Next door one way has bird feeders.  Next door the other way has cats.  We had rats once, when clutter built up under the boy's garden playhouse.  Once that went, we didn't have a problem as there wasn't a nice place for them to shelter.  The nearby industrial estate (1km away) has some monster rats, which I suspect would scare off the neighbours cats. 
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ian

  • not a woman, not an american, not a vampire
Re: Rats in the garden
« Reply #17 on: 27 July, 2021, 09:03:18 pm »
Rats are nothing when you've gone mano-a-raccoon. Those critters can pick locks and, on a good day, run an elaborate scam that involves them dressing as an old lady and knocking on your door, distressed.
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meddyg

  • 'You'll have had your tea?'
Re: Rats in the garden
« Reply #18 on: 27 July, 2021, 09:35:56 pm »
Lockdown has been a good time for rats - quieter streets maybe, folk stuck @ home feeding birds.
A visiting dog found our wood pile irresistible - sure enough, rat's nest in there.
I rebuilt woodpile, rats decamped under the shed. Rats fled as shed was moved (it was time for it to go).
Today, scurrying from the loft at 0730h
Neighbouring house has been empty for a year
Pest control from Cardiff CC arrive Friday...

you're never more than 6ft from a rat,apparently

Re: Rats in the garden
« Reply #19 on: 27 July, 2021, 09:39:54 pm »
"you're never more than 6ft from a rat"

Cabinet meeting tries social distancing

archy

  • once asterix
Re: Rats in the garden
« Reply #20 on: 28 July, 2021, 09:12:40 am »


Next door one way has bird feeders.  Next door the other way has cats.  We had rats once, when clutter built up under the boy's garden playhouse.  Once that went, we didn't have a problem as there wasn't a nice place for them to shelter.  The nearby industrial estate (1km away) has some monster rats, which I suspect would scare off the neighbours cats.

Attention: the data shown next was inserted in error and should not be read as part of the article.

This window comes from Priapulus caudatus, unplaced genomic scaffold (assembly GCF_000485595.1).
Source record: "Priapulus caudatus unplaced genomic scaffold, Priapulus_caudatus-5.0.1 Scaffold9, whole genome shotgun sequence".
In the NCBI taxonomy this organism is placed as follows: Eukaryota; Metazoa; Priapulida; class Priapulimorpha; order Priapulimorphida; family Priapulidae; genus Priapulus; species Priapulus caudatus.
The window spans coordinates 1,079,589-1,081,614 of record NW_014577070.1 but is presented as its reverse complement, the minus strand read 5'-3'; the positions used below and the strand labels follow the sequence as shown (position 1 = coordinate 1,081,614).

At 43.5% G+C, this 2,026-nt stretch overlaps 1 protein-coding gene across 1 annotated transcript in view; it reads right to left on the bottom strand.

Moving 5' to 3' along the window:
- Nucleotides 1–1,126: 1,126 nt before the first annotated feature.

"There were rats, rats, big as bloody cats,
In the store, in the store.
There were rats, rats, big as bloody cats,
In the Quartermaster's store."
what man calls civilization
always results in deserts

Mr Larrington

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Re: Rats in the garden
« Reply #21 on: 28 July, 2021, 09:39:38 am »
Someone with more time on his hands than can possibly be good for either himself or BRITAIN reckons 164’ is closer to the mark: Are you never more than 6ft away from a rat?.

On the other hand, in That London you are rarely more than six feet from someone who professes to support Manchester United.
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Re: Rats in the garden
« Reply #22 on: 28 July, 2021, 09:52:10 am »
I saw a rat in my garden in 1997.

I got two cats in 1998 and have never seen a rat nearby since.  Most cats aren't actually big enough to take on a rat*, but the rats still clear out.

*I had a 14lb tabby bruiser that actually did kill a few
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Re: Rats in the garden
« Reply #23 on: 28 July, 2021, 10:47:20 am »
Out cat is tiny. She used to kill rats (doesn't any more but she is 18 and an old lady now). She was a rescue from a farmyard litter so maybe that explains it.
I think you'll find it's a bit more complicated than that.

archy

  • once asterix
Re: Rats in the garden
« Reply #24 on: 28 July, 2021, 11:20:41 am »
Our rescue cat from the Limousin is also very small but has managed to bring home adult rabbits on two occasions, quite unharmed.  We can only assume he talked them into making the quite long journey, through two catflaps as well.  I'd imagine he finds rats rather vulgar creatures.
what man calls civilization
always results in deserts